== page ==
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[800] Now, lady, I will tell you the truth. When on my journey I was near those three roads, there I met a herald, and a man in a carriage drawn by colts, as you have described. The leader and the old man [805] himself tried to thrust me rudely from the path. Then, in anger, I struck the one pushing me aside, the driver, and the old man, when he saw this, watched for the moment I was passing, and from his carriage, brought his double goad straight down on my head. [810] Yet he was paid back with interest: with one swift blow from the staff in this hand he rolled right out of the carriage onto his back. I slew every one of them. But if this stranger had any tie of kinship to Laius, [815] who is now more wretched than this man before you? What mortal could be proved more hateful to the gods? No stranger, no citizen, is allowed to receive him at home, it is unlawful for anyone to accost him, and all must push him from their homes. And this—this curse— [820] was laid on me by no other mouth than my own. And I pollute the bed of the slain man with the hands by which he perished. Am I now vile? Oh, am I not utterly unclean, seeing that I must be banished, and in banishment neither see my own people, [825] nor set foot in my own land, or else be joined in wedlock to my mother, and slay my father Polybus, who sired and reared me? Then would he who judged these things to be sent down by some cruel divinity not be right about Oedipus? [830] Prevent, prevent, you pure and awful gods, me from ever seeing that day! No, may I be swept away from all men, before I see myself visited with that brand of doom.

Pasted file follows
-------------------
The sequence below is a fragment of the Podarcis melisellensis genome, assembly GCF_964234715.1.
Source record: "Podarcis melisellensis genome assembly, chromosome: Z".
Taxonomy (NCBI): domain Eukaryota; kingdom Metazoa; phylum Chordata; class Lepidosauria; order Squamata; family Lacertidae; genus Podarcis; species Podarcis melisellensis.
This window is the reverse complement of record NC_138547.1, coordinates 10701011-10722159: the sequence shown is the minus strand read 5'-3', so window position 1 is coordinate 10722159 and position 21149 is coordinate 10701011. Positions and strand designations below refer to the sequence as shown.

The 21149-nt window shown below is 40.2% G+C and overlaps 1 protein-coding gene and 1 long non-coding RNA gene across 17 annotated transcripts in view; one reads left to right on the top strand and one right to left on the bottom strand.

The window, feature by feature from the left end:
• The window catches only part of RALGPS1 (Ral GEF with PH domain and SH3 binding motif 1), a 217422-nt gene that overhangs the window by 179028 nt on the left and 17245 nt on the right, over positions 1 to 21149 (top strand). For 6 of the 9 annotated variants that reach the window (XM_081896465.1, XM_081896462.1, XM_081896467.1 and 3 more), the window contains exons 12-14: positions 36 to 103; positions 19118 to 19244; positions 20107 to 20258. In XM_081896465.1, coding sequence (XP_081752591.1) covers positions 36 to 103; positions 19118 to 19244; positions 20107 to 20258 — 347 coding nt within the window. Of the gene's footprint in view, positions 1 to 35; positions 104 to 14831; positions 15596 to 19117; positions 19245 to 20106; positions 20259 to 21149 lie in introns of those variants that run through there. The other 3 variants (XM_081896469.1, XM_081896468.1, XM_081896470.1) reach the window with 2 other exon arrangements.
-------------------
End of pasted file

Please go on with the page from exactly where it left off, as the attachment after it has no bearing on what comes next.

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    • Sir Richard C. Jebb, Commentary on Sophocles: Antigone, 651
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